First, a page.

In retrospect, I wish I’d made the brownie layer thinner, and the cheesecake layer thicker (a full brownie recipe, formulated for a 10″ square pan, proved a bit too high for my 8 1/2″ springform). I also wished I hadn’t pre-baked the brownie for quite so long (you can tell that its outer edges are on a dry side). However, note that the brownie recipe I used incorporated eggs whipped with sugar and folded in, giving me a higher brownie than your regular brownie. If you have your favorite brownie recipe, play with it, by all means. Mine came from Baking with Julia.

Anyhow, once I decided the brownie was set, I poured cheesecake batter on top of the hot brownie, and baked it (without water bath once more, at the temperatures given above), until the center was somewhat wobbly, the outside was set, and a knife plunged into the cake closer to the edge came out clean safe a buttery film and a few fragments (the knife was still covered with the batter if you tested the cake in the middle).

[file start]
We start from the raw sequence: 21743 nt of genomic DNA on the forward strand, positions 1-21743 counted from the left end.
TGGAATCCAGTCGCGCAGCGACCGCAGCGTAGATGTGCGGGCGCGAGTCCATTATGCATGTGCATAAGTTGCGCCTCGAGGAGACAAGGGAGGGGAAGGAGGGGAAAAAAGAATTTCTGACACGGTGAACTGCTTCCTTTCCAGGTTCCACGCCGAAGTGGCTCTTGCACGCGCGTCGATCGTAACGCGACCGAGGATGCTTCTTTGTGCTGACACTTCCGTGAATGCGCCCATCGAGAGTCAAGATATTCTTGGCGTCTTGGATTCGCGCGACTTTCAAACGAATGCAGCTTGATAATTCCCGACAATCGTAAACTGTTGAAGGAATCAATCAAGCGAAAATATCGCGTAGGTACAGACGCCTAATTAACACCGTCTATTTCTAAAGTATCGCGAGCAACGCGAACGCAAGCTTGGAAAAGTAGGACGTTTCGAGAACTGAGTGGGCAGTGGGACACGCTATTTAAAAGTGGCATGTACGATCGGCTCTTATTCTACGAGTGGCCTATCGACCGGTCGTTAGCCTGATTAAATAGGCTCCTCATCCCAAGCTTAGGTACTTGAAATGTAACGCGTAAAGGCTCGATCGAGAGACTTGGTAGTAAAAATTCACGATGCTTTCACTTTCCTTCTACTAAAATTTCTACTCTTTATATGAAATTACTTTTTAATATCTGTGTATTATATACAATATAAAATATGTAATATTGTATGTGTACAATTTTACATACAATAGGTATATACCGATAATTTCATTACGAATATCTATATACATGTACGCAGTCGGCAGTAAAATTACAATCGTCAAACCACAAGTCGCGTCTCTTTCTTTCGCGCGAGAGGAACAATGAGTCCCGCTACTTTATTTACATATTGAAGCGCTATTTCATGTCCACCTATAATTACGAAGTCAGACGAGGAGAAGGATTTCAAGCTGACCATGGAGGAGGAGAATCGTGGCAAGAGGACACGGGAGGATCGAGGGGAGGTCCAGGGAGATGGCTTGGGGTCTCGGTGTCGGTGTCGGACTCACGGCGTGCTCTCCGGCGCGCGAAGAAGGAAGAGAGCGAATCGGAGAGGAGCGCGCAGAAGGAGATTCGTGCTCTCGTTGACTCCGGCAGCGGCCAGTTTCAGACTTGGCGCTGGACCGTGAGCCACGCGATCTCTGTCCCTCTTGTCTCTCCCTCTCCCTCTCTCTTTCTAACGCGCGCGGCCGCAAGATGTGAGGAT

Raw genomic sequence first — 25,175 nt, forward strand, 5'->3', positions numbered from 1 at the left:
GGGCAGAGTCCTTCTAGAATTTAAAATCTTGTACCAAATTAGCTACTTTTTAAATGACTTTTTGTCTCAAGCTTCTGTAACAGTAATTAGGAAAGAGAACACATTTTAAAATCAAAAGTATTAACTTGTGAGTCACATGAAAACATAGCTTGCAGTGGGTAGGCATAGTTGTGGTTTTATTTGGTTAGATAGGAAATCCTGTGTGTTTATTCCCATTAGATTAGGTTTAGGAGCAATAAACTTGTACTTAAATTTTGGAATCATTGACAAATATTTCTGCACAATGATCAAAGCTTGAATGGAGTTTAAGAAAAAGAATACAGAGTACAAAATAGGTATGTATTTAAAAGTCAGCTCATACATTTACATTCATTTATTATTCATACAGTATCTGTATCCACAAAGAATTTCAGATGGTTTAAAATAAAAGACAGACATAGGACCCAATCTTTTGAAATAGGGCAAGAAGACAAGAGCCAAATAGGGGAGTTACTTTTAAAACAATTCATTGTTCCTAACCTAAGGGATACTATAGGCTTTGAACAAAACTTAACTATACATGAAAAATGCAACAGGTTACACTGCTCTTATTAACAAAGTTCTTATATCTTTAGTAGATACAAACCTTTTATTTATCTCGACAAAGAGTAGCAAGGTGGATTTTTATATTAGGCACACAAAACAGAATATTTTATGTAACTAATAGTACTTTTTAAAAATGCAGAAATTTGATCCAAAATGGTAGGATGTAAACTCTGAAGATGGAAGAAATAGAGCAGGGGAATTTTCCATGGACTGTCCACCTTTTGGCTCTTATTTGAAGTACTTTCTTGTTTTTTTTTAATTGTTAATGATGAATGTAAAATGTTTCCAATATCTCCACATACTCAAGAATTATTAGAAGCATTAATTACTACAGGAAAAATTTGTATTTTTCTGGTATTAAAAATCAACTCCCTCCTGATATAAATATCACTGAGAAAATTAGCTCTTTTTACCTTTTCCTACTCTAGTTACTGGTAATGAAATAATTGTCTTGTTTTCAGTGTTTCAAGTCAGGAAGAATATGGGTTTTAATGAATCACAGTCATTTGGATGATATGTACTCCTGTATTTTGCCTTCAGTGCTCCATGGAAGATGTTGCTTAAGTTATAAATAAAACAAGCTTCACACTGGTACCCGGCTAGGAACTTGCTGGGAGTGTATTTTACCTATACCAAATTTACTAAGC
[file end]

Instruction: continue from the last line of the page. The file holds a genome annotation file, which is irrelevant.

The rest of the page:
I found that brownie and cheesecake was a perfect combination – normally, the liquid that inevitably seeps out of the cake as it sits makes the crust soggier and soggier with time, but if you have a brownie sitting on the bottom, it just absorbs all the liquid, becoming only moister, smoother, and overall more luscious every day. As a result, the whole thing was still perfect on the 4th day. I will make it for you again sometime soon.

Once again, I am opposed to graham cracker crust on principle, since I am very much ill at ease with foods from a box, so I encourage you to ditch it as well and trade up for this upscale version.

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§ 5 Responses to How I Made a Perfect Cheesecake

  • SMITH BITES says: